High Court Poised to Back Tax Dollars at Religious Schools
(Bloomberg) -- The U.S. Supreme Court’s conservative wing signaled it is poised to strengthen the rights of parents to use public dollars to pay tuition at faith-based schools.
Hearing arguments Wednesday in Washington, a majority of the justices cast doubt on a Maine program that covers the cost of private education in areas without public schools but bars use of the funds at institutions that promote religion.
Justice Brett Kavanaugh said two families challenging the exclusion of religious schools “are seeking equal treatment, not special treatment.” Chief Justice John Roberts and Justice Samuel Alito each said the state was discriminating on the basis of religious beliefs.
“We have said that that is the most basic violation of the First Amendment religion clauses, for the government to draw distinctions between religions based on their doctrine,” Roberts said.
The case gives school-choice advocates a chance to reinforce a line of Supreme Court rulings that have backed voucher programs and, to at least some degree, required states to include religious schools.
Under the Maine program, jurisdictions that lack their own public schools can arrange to send students to a nearby institution or instead can pay tuition at a public or approved private school chosen by the parents. State policy requires the private schools to be nonsectarian, meaning they don’t teach through the lens of a particular faith.
‘Free Public Education’
The state says its system is a means of providing a public education in sparsely populated areas, not an effort to subsidize private schooling or create the type of “school choice” programs other states have set up.
“The tuition program at issue here is intended solely to ensure that those few children who live in districts that have not made appropriate schooling arrangements are still able to receive a free public education,” said Christopher Taub, Maine’s chief deputy attorney general.
Of the state’s 180,000 K-12 students, about 4,500 attend private schools through the program, the vast majority at 11 schools known colloquially as “town academies.” Maine says it and Vermont are the only states that use private schools in place of public schools, rather than as an alternative under a school-choice program.
The state’s position drew support Wednesday from the court’s liberals, including Justice Sonia Sotomayor.
“These parents are put to the same choice that every other parent in Maine is put to: Either get a free public secular education or pay for your religious training,” Sotomayor said. “They’re being treated as everybody else is.”
But the court’s conservatives suggested they agreed with the families that Maine was violating the Constitution’s free exercise clause.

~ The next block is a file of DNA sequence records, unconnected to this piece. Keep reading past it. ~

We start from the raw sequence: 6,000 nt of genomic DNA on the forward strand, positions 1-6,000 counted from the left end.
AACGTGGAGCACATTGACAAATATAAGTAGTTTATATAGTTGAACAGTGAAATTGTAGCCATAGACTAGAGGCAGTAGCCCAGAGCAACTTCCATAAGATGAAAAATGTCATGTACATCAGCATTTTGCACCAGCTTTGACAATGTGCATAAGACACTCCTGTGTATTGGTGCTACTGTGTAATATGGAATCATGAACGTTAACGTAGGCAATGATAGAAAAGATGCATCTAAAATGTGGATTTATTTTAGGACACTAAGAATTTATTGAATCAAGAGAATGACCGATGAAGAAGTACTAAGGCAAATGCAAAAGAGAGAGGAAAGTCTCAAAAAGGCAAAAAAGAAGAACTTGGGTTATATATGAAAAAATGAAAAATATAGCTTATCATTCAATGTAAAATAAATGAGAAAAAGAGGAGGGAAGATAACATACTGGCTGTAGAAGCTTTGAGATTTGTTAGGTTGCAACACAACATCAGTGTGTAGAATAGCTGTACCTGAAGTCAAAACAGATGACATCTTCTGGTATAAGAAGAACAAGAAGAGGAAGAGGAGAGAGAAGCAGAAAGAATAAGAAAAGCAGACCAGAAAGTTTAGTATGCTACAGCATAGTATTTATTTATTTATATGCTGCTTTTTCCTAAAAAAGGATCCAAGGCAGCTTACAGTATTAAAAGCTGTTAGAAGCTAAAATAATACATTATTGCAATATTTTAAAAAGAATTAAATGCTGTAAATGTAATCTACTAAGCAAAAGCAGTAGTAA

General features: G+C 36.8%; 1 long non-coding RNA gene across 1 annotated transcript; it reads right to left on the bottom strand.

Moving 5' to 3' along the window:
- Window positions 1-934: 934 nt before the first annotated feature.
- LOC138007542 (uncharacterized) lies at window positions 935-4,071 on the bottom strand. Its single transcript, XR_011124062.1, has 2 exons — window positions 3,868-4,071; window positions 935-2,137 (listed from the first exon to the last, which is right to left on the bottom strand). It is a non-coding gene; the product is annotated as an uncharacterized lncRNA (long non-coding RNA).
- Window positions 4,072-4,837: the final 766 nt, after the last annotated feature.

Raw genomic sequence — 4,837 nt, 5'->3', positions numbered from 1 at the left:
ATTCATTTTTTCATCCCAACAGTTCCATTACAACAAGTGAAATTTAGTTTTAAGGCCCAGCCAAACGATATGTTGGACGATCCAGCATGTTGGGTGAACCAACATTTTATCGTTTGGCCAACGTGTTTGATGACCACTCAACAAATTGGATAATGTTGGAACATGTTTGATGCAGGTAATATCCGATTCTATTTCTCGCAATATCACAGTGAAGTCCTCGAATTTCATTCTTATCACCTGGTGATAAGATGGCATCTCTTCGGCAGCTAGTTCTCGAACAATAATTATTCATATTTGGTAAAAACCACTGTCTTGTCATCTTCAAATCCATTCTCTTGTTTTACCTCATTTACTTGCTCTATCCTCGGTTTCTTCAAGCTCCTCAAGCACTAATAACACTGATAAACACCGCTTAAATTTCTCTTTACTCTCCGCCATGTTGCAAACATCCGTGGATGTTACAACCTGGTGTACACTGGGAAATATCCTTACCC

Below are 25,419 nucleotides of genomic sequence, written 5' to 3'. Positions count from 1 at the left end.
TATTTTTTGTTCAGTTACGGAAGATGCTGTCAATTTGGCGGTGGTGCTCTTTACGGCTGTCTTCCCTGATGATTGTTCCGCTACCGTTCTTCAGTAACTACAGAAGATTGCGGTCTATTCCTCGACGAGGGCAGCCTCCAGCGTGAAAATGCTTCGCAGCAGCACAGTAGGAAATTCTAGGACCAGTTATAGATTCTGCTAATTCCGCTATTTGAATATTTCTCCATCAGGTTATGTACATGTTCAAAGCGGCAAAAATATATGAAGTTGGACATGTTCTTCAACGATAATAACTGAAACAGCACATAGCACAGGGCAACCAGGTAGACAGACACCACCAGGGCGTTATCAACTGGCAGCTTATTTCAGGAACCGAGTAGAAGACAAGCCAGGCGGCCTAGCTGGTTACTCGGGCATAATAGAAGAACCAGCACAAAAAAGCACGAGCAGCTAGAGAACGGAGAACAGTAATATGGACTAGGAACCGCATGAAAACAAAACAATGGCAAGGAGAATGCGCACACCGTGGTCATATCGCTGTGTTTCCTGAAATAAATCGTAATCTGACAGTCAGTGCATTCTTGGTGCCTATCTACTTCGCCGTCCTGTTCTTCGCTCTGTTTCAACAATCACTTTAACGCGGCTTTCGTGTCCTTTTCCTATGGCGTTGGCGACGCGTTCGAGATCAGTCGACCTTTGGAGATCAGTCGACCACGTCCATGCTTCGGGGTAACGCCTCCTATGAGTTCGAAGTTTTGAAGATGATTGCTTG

Roberts pressed Taub to explain why a school run by a religious group could receive funds if wasn’t trying to instill its religious values but not if it incorporated religion into its teaching.
Alito described a hypothetical school that espoused what he said were Unitarian Universalist principles, including opposition to discrimination. Taub said that school would be “very close to a public school.”
“Well, then you really are discriminating on the basis of religious belief,” Alito said. He added a moment later: “They can have a school that inculcates students with their beliefs because those are OK religious beliefs, but other religious beliefs, no.”
The lawyer for the families, Michael Bindas, said that under the program, “you can get your statutorily entitled benefit to attend the public or private school of your choice, or you can exercise your free exercise right. You cannot get both.”
The program is being challenged by David and Amy Carson, who say they are entitled to tuition assistance for sending their daughter to Bangor Christian School, and Troy and Angela Nelson, who say they haven’t been able to afford to send their children to Temple Academy, another Christian school.
The families are seeking to extend rulings favoring the use of taxpayer funds to pay religious school tuition. In 2002, a 5-4 court ruled that voucher programs don’t violate the constitutional separation of church and state even if most of the money goes to religious schools. In 2020, the court in 2020 voted 5-4 to reinstate a Montana scholarship program used primarily to send children to religious schools.
A federal appeals court said the Maine program was constitutional because it excludes schools based on the material they teach, rather than on their status as religious institutions. Although the Supreme Court has relied on that so-called use/status distinction in past cases, religious-rights advocates say it lacks any constitutional basis and should be discarded.
The case, which the court is scheduled to decide by late June, is Carson v. Makin, 20-1088.
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